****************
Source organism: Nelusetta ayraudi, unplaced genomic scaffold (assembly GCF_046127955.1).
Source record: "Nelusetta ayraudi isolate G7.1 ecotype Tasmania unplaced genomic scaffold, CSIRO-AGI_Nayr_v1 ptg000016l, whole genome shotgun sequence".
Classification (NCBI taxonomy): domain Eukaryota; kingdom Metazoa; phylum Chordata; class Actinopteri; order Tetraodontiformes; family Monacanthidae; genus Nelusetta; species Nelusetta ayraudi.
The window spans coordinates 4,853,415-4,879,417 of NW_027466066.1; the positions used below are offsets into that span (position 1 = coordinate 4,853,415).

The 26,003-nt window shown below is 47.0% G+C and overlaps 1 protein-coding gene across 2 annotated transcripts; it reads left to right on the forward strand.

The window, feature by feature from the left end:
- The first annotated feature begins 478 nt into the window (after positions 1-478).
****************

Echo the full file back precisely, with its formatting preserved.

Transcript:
Source organism: Nelusetta ayraudi, unplaced genomic scaffold (assembly GCF_046127955.1).
Source record: "Nelusetta ayraudi isolate G7.1 ecotype Tasmania unplaced genomic scaffold, CSIRO-AGI_Nayr_v1 ptg000016l, whole genome shotgun sequence".
Classification (NCBI taxonomy): domain Eukaryota; kingdom Metazoa; phylum Chordata; class Actinopteri; order Tetraodontiformes; family Monacanthidae; genus Nelusetta; species Nelusetta ayraudi.
The window spans coordinates 4,853,415-4,879,417 of NW_027466066.1; the positions used below are offsets into that span (position 1 = coordinate 4,853,415).

The 26,003-nt window shown below is 47.0% G+C and overlaps 1 protein-coding gene across 2 annotated transcripts; it reads left to right on the forward strand.

The window, feature by feature from the left end:
- The first annotated feature begins 478 nt into the window (after positions 1-478).